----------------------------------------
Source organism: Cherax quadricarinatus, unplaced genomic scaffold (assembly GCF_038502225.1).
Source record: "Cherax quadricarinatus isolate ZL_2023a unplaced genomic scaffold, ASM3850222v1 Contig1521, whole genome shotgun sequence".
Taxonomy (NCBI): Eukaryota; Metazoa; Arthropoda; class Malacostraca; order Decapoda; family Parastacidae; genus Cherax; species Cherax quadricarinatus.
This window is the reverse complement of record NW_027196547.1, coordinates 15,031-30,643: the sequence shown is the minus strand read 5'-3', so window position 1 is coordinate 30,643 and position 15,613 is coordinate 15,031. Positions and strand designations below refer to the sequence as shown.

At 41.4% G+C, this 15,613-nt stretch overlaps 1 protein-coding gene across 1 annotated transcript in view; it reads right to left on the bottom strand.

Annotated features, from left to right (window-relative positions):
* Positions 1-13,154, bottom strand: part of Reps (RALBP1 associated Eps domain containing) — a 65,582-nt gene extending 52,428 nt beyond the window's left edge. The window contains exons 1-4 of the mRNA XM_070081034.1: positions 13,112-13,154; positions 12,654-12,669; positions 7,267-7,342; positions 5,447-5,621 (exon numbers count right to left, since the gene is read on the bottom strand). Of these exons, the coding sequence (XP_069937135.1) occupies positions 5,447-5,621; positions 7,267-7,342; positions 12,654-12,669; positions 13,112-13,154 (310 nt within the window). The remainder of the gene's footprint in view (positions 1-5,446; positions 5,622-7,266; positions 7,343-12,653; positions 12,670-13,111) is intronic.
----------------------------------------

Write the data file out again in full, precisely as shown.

Source organism: Cherax quadricarinatus, unplaced genomic scaffold (assembly GCF_038502225.1).
Source record: "Cherax quadricarinatus isolate ZL_2023a unplaced genomic scaffold, ASM3850222v1 Contig1521, whole genome shotgun sequence".
Taxonomy (NCBI): Eukaryota; Metazoa; Arthropoda; class Malacostraca; order Decapoda; family Parastacidae; genus Cherax; species Cherax quadricarinatus.
This window is the reverse complement of record NW_027196547.1, coordinates 15,031-30,643: the sequence shown is the minus strand read 5'-3', so window position 1 is coordinate 30,643 and position 15,613 is coordinate 15,031. Positions and strand designations below refer to the sequence as shown.

At 41.4% G+C, this 15,613-nt stretch overlaps 1 protein-coding gene across 1 annotated transcript in view; it reads right to left on the bottom strand.

Annotated features, from left to right (window-relative positions):
* Positions 1-13,154, bottom strand: part of Reps (RALBP1 associated Eps domain containing) — a 65,582-nt gene extending 52,428 nt beyond the window's left edge. The window contains exons 1-4 of the mRNA XM_070081034.1: positions 13,112-13,154; positions 12,654-12,669; positions 7,267-7,342; positions 5,447-5,621 (exon numbers count right to left, since the gene is read on the bottom strand). Of these exons, the coding sequence (XP_069937135.1) occupies positions 5,447-5,621; positions 7,267-7,342; positions 12,654-12,669; positions 13,112-13,154 (310 nt within the window). The remainder of the gene's footprint in view (positions 1-5,446; positions 5,622-7,266; positions 7,343-12,653; positions 12,670-13,111) is intronic.